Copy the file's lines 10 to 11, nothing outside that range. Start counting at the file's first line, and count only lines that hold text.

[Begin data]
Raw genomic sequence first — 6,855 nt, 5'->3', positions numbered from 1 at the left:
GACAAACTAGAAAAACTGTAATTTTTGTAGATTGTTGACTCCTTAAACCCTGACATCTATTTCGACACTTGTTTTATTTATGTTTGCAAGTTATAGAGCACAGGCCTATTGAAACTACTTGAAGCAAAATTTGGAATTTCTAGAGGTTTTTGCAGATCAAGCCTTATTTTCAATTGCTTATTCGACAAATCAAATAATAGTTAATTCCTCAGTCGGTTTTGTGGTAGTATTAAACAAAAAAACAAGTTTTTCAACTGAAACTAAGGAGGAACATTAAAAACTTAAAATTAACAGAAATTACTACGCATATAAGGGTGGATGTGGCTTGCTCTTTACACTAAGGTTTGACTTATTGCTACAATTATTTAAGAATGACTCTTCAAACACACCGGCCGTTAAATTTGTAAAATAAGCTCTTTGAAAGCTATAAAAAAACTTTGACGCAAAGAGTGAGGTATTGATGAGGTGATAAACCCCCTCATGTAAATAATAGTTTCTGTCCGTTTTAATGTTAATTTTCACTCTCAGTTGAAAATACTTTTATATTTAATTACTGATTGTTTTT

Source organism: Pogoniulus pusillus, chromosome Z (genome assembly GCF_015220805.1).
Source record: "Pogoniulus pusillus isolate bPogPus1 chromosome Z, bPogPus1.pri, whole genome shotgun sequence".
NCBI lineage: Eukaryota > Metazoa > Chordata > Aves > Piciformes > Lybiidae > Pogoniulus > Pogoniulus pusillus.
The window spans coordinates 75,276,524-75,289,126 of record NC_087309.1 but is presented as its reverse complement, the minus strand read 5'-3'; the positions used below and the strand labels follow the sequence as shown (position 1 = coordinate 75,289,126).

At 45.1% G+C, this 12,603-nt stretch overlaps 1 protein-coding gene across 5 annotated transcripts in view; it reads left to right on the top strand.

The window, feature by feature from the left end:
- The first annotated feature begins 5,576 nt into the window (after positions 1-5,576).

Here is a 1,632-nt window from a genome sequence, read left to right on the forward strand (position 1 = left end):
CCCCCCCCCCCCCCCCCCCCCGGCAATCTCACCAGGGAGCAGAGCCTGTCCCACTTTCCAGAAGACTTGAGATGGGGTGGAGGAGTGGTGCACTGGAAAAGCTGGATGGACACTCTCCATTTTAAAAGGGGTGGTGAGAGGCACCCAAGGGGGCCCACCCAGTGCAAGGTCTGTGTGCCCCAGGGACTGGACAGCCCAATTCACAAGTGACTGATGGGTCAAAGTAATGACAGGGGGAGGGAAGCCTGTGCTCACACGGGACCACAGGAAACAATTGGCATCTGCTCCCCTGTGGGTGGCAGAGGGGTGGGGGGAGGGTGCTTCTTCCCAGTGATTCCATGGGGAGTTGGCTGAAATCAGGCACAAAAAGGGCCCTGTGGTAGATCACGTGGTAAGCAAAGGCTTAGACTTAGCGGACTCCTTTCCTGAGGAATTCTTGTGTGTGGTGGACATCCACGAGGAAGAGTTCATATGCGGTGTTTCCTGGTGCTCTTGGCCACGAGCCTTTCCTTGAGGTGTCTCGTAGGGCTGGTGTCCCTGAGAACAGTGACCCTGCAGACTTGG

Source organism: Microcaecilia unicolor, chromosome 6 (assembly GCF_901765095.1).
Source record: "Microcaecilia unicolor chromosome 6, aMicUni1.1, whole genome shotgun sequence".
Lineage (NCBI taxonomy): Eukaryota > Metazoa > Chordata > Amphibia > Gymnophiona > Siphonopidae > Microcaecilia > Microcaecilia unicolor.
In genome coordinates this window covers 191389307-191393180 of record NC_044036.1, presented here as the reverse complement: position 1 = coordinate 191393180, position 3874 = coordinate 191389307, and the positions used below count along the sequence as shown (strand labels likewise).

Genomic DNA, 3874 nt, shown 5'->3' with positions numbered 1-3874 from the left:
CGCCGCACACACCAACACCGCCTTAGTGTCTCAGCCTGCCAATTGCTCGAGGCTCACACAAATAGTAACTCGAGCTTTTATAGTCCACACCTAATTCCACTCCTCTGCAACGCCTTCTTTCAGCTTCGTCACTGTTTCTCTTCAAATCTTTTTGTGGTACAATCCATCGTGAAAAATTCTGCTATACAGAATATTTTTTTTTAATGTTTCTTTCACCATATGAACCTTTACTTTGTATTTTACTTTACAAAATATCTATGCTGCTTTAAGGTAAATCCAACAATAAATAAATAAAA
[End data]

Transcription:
Here is a 1,632-nt window from a genome sequence, read left to right on the forward strand (position 1 = left end):
CCCCCCCCCCCCCCCCCCCCCGGCAATCTCACCAGGGAGCAGAGCCTGTCCCACTTTCCAGAAGACTTGAGATGGGGTGGAGGAGTGGTGCACTGGAAAAGCTGGATGGACACTCTCCATTTTAAAAGGGGTGGTGAGAGGCACCCAAGGGGGCCCACCCAGTGCAAGGTCTGTGTGCCCCAGGGACTGGACAGCCCAATTCACAAGTGACTGATGGGTCAAAGTAATGACAGGGGGAGGGAAGCCTGTGCTCACACGGGACCACAGGAAACAATTGGCATCTGCTCCCCTGTGGGTGGCAGAGGGGTGGGGGGAGGGTGCTTCTTCCCAGTGATTCCATGGGGAGTTGGCTGAAATCAGGCACAAAAAGGGCCCTGTGGTAGATCACGTGGTAAGCAAAGGCTTAGACTTAGCGGACTCCTTTCCTGAGGAATTCTTGTGTGTGGTGGACATCCACGAGGAAGAGTTCATATGCGGTGTTTCCTGGTGCTCTTGGCCACGAGCCTTTCCTTGAGGTGTCTCGTAGGGCTGGTGTCCCTGAGAACAGTGACCCTGCAGACTTGG